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Men Leaving Feminizing Occupations

Author: University of Zurich
Author Contact:
Published: 24th Jan 2023
Peer-Reviewed Publication: Yes
Additional References: LGBTQ+ News Publications

Summary: Study findings clearly show that men are less likely to remain in jobs when a higher proportion of women enter the occupation.


Feminized Workplace Occupations

Feminized occupations are positions that have a large percentage of female workers. The feminization of the workplace is the feminization or the shift in gender roles and sex roles and the incorporation of women into a group or a profession once dominated by men as it relates to the workplace. It is a set of social theories seeking to explain occupational gender-related discrepancies.

Main Document

Understanding the Self-Organization of Occupational Sex Segregation with Mobility Networks - Social Networks

Many women and men still work in sex-typed occupations. One important reason for this is that men are selectively leaving occupations that women increasingly take up, a recent study from the University of Zurich has shown. This could explain swings in the sex compositions of jobs and why some specializations within occupations become female or male-dominated.

Despite progress toward gender equality in recent decades, most women and men still work in different occupations. For example, many care jobs are held by women while men dominate blue-collar jobs. This sex segregation has previously been linked to three factors.

However, the sex composition of many occupations cannot be explained fully by these factors. Additionally, in recent decades occupations such as primary school teachers and pharmacists have shifted from male to female-dominated, even though the corresponding skill profiles or work conditions have mostly stayed the same. Furthermore, sex-typed specializations within occupations cannot be accounted for by these factors. For example, radiologists are more likely to be men, while dermatologists tend to be women. To explain these inconsistencies, a theory developed by gender scholars suggests that men selectively leave occupations and specializations when the number of women in these jobs increases.

New Empirical Approaches from Network Research

Per Block, professor of sociology at the University of Zurich, tested this theory using new methods originating in network science. In his study, the labor market is understood as a mobility network in which employees link different occupations by changing jobs. This enabled the researcher to analyze whether men selectively leave increasingly feminizing occupations. The analysis accounted for the occupational characteristics channeling women and men into different occupations and careers. The study used data from Great Britain, which shares important labor market characteristics with the US and mainland Europe.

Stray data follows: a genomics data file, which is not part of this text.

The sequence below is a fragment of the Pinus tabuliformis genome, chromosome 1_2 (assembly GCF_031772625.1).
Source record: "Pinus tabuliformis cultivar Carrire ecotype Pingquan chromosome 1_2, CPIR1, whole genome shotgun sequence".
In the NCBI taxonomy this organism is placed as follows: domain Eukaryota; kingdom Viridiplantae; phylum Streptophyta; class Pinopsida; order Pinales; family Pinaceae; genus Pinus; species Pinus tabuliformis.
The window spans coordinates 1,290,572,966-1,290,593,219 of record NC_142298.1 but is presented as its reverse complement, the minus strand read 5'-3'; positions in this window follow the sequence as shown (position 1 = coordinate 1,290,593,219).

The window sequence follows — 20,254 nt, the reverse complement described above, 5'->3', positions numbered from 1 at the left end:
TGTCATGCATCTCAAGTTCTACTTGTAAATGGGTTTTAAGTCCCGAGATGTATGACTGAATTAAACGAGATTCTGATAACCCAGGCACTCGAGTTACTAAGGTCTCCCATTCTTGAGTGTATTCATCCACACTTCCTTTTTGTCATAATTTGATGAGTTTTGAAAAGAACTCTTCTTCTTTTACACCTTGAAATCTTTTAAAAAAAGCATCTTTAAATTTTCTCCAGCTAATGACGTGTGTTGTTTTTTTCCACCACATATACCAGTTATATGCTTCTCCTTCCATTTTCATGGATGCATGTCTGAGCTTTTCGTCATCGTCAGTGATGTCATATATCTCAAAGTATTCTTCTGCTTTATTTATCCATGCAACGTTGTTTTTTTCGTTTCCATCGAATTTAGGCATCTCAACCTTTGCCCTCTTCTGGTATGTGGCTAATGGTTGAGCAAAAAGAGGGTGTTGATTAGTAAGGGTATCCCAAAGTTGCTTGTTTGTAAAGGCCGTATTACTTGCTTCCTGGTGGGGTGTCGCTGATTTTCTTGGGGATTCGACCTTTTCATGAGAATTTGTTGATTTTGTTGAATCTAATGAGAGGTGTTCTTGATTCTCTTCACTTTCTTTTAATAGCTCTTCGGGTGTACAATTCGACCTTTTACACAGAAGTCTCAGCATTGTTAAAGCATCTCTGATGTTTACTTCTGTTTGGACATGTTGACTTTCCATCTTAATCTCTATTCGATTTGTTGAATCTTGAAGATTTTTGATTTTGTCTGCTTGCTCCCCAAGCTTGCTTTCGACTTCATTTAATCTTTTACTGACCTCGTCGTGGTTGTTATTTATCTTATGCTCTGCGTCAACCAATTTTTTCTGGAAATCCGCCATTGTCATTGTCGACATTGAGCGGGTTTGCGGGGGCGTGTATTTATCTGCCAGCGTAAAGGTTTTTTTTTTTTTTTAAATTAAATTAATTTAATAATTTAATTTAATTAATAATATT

Are Men Leaving Feminizing Jobs?

The findings clearly show that men are less likely to remain in jobs when more women enter the occupation.

"For example, when comparing two hypothetical occupations that are identical in all occupational characteristics and only differ in the share of female inflow (25% vs. 75%), the analysis shows that men are twice as likely to leave the feminizing occupation," says Professor Block.

The consequences of this behavior are explored through a simulation study in which women and men pay no attention to the sex composition in their occupation or its changes when deciding to stay or leave a job. According to this simulation, if job movements only depended on occupational characteristics (such as wage, work hours, and skill use), sex segregation in occupations would decrease by 19% to 28%.

Origins of Stereotypical Job Profiles

These findings suggest that sex segregation is not only caused by sex-typed occupational attributes but also by men (and women) consciously or unconsciously avoiding working in mixed-gender occupations. Perceived occupational characteristics are also a consequence rather than only a cause of sex-typed occupations.

"Nurse as an occupation tends to be described with stereotypically female attributes, such as social and caring. If the majority of nurses were men, we might use entirely different words to describe the occupation, for example, requiring authority or being physically demanding," Per Block suggests.

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Men Leaving Feminizing Occupations | University of Zurich ( makes no warranties or representations in connection therewith. Content may have been edited for style, clarity or length.

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• (APA): University of Zurich. (2023, January 24). Men Leaving Feminizing Occupations. Retrieved April 13, 2024 from

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